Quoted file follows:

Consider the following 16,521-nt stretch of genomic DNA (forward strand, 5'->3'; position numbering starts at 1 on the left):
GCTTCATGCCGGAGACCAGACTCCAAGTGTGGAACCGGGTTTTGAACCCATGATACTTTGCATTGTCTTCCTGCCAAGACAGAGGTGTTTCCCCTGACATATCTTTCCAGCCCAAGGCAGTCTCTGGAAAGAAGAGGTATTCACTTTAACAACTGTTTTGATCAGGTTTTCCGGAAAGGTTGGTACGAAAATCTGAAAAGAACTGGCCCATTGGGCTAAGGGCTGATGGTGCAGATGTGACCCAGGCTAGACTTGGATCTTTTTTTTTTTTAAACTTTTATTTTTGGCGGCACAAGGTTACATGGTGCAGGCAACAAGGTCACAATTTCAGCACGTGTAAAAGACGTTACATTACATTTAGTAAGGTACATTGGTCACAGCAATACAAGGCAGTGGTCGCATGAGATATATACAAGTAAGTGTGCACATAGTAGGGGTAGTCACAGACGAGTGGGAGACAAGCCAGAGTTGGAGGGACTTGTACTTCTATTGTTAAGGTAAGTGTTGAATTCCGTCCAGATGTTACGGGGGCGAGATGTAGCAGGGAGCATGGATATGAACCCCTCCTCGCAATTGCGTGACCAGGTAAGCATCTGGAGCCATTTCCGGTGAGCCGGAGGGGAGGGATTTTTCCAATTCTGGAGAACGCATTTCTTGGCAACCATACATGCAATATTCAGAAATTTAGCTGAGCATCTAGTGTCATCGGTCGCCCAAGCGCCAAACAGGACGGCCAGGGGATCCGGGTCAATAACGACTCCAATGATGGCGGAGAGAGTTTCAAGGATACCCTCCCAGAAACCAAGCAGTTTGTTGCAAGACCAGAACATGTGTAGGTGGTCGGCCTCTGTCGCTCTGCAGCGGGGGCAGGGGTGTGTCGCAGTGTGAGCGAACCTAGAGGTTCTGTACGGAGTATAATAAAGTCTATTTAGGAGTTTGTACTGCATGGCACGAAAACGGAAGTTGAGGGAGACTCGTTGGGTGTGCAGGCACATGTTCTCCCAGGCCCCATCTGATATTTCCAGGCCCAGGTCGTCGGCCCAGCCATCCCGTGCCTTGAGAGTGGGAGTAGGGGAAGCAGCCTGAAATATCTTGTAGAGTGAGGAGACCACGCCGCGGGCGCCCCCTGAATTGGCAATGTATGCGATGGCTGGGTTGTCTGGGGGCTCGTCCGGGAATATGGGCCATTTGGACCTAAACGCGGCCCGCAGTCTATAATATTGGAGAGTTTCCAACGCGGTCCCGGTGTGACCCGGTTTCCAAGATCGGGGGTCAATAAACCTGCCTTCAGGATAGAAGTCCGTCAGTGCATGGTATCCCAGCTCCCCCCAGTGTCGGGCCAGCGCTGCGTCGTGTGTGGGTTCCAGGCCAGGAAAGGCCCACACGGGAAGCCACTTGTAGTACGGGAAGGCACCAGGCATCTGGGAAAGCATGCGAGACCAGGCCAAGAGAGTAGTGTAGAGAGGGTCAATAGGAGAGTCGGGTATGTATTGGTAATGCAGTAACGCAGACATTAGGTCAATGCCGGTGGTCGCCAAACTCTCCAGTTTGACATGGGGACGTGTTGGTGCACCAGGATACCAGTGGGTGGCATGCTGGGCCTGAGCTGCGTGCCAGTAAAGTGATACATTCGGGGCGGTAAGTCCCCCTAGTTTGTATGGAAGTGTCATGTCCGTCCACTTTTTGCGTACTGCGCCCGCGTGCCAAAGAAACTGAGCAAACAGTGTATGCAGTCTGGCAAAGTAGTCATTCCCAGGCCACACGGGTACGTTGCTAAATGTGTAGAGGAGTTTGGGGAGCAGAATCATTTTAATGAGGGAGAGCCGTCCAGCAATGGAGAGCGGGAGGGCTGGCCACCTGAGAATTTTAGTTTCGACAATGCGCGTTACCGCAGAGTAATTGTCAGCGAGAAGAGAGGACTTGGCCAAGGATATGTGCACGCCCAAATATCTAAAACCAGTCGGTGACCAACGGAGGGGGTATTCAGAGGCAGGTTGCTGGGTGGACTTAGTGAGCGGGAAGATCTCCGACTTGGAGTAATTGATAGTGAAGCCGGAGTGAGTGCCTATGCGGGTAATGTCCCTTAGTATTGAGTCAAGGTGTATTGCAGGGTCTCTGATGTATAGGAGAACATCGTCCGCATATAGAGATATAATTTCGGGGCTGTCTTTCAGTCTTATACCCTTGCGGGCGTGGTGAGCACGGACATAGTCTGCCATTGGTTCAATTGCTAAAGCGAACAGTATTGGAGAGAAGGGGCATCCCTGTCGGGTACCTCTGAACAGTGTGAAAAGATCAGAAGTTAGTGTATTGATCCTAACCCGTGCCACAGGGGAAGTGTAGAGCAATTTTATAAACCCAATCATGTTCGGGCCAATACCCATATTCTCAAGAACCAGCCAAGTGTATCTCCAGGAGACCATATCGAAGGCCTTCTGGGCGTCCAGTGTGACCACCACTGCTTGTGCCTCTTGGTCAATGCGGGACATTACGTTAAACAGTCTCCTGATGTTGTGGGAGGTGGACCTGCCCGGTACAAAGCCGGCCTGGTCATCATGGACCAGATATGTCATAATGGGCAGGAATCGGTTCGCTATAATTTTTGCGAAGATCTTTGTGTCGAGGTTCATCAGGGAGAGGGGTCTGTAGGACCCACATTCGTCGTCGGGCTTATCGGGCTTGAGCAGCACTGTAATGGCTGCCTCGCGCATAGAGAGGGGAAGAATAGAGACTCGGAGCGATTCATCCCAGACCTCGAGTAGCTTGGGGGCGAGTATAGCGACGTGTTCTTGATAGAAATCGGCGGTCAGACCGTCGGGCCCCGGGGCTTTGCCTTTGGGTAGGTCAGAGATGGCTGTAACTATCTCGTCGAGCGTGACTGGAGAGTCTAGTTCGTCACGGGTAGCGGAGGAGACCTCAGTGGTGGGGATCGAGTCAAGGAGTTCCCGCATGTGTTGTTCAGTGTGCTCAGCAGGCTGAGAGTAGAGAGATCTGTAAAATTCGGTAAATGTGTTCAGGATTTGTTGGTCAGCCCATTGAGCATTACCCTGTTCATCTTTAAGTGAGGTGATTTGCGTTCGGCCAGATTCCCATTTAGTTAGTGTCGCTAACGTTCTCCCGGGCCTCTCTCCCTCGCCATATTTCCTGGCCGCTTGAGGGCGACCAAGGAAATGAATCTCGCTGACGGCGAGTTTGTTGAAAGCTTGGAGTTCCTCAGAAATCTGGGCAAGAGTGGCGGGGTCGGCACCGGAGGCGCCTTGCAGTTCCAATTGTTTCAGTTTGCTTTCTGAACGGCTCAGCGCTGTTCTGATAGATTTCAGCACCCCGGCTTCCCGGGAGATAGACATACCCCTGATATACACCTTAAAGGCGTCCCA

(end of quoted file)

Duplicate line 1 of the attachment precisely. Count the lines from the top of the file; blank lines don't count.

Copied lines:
Consider the following 16,521-nt stretch of genomic DNA (forward strand, 5'->3'; position numbering starts at 1 on the left):